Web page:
A 1998 voter referendum that strictly limited bilingual education in California’s public schools has weakened educational efforts and held back non-English-speaking children, according to a report led by the UO’s Ilana Umansky.
The report’s nine co-authors are calling on California to expand opportunities for these students and to change the system for how these students, currently labeled as English learners, are categorized.
“One in five K-12 students in the U.S. speaks a language other than English at home,” said Umansky, an assistant professor in the UO College of Education. “These kids — our kids — come to school with enormous assets but too often they face multiple barriers to opportunity in school. This policy brief brings together the work of three school districts and university researchers to provide a rich picture of English learners’ experiences, opportunities and outcomes in school, and how states and districts can support students reaching their full potential.”
Umansky is sharing the report’s findings Friday, Oct. 23, in Sacramento with legislators and other state government officials as part a seminar series held by Policy Analysis for California Education.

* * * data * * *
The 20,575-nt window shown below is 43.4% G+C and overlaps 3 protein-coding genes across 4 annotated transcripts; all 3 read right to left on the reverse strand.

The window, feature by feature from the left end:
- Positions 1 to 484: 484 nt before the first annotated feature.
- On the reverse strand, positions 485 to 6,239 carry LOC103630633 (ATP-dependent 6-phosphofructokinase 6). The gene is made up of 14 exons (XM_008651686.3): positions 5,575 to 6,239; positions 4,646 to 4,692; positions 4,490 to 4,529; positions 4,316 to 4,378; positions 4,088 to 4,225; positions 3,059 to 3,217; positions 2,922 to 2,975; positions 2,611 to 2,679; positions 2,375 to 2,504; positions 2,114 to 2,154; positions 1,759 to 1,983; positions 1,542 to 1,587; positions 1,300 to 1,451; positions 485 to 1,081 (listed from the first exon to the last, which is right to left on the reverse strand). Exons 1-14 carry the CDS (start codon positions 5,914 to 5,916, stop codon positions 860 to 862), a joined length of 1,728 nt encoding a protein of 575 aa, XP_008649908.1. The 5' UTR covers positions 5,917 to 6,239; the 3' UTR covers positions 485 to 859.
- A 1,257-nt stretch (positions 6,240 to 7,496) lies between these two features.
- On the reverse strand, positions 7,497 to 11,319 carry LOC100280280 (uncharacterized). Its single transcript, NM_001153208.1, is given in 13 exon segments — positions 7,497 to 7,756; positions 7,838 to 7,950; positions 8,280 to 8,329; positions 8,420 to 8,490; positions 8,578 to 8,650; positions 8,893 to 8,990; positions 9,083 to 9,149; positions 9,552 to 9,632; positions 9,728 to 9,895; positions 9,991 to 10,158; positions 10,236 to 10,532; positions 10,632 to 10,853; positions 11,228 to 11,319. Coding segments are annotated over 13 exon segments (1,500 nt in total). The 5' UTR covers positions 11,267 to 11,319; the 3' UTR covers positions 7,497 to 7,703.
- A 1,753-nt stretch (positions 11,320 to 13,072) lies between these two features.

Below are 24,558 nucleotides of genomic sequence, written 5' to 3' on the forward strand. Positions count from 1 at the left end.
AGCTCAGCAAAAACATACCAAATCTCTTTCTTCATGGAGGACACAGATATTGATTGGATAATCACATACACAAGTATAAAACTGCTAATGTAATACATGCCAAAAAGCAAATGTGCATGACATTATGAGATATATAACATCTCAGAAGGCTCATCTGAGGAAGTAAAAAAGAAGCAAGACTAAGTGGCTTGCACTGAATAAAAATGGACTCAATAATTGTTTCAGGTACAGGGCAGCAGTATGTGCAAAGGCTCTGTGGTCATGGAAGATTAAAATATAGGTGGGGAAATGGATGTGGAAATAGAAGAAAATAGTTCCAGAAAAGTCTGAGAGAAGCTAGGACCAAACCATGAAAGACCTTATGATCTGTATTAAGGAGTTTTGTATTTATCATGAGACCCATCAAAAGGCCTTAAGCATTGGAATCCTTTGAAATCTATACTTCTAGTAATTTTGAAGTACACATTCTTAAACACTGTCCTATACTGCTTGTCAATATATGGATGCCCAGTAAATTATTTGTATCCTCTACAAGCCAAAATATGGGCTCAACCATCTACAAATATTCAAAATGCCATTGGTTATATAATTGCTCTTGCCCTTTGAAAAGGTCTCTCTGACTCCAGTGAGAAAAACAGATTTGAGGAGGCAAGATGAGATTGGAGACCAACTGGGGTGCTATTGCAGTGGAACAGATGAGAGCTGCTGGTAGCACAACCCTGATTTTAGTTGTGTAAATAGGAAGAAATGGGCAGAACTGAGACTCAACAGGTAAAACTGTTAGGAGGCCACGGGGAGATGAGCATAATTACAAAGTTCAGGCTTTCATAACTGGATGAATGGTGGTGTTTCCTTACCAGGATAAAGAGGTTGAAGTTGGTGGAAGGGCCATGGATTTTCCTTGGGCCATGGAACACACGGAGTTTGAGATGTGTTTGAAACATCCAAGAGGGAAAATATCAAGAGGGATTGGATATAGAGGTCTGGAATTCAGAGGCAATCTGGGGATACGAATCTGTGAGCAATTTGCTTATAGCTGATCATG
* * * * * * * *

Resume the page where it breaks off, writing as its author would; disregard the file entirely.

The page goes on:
The restrictions on bilingual education began when voters passed Proposition 227. The issue is expected to be a ballot measure again in 2016.
An important finding of the new report, Umansky said, is that English learners have restricted access to core academic content in the state’s schools. In addition, they are much less likely than other students to take the core courses required for admission into four-year universities, and they are often enrolled in less-rigorous, slower-paced classes than English-speaking students. English learners also often face unnecessary bureaucratic hurdles and criteria for reclassifying out of English-learner status.
For more details, see the story “California schools holding back English Learners” on the website of the Stanford Graduate School of Education.
Source: University of Oregon